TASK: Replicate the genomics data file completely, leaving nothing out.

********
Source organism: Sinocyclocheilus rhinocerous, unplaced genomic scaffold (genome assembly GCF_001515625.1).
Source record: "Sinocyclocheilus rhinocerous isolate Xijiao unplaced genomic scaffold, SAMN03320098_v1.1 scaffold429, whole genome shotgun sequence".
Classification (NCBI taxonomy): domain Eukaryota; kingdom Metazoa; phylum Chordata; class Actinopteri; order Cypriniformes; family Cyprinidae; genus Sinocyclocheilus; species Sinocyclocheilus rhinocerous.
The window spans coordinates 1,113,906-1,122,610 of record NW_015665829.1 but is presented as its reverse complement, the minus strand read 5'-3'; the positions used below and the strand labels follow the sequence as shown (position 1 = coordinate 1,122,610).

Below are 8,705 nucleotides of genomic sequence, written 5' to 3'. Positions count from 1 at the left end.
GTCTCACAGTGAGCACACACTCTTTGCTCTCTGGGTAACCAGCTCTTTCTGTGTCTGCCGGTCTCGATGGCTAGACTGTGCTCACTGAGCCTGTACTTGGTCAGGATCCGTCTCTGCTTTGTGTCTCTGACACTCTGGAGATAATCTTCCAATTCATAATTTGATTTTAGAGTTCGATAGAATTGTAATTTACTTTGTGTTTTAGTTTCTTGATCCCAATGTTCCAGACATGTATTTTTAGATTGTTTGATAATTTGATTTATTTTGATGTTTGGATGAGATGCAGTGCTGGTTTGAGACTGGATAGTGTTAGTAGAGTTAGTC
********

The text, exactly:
Source organism: Sinocyclocheilus rhinocerous, unplaced genomic scaffold (genome assembly GCF_001515625.1).
Source record: "Sinocyclocheilus rhinocerous isolate Xijiao unplaced genomic scaffold, SAMN03320098_v1.1 scaffold429, whole genome shotgun sequence".
Classification (NCBI taxonomy): domain Eukaryota; kingdom Metazoa; phylum Chordata; class Actinopteri; order Cypriniformes; family Cyprinidae; genus Sinocyclocheilus; species Sinocyclocheilus rhinocerous.
The window spans coordinates 1,113,906-1,122,610 of record NW_015665829.1 but is presented as its reverse complement, the minus strand read 5'-3'; the positions used below and the strand labels follow the sequence as shown (position 1 = coordinate 1,122,610).

Below are 8,705 nucleotides of genomic sequence, written 5' to 3'. Positions count from 1 at the left end.
GTCTCACAGTGAGCACACACTCTTTGCTCTCTGGGTAACCAGCTCTTTCTGTGTCTGCCGGTCTCGATGGCTAGACTGTGCTCACTGAGCCTGTACTTGGTCAGGATCCGTCTCTGCTTTGTGTCTCTGACACTCTGGAGATAATCTTCCAATTCATAATTTGATTTTAGAGTTCGATAGAATTGTAATTTACTTTGTGTTTTAGTTTCTTGATCCCAATGTTCCAGACATGTATTTTTAGATTGTTTGATAATTTGATTTATTTTGATGTTTGGATGAGATGCAGTGCTGGTTTGAGACTGGATAGTGTTAGTAGAGTTAGTC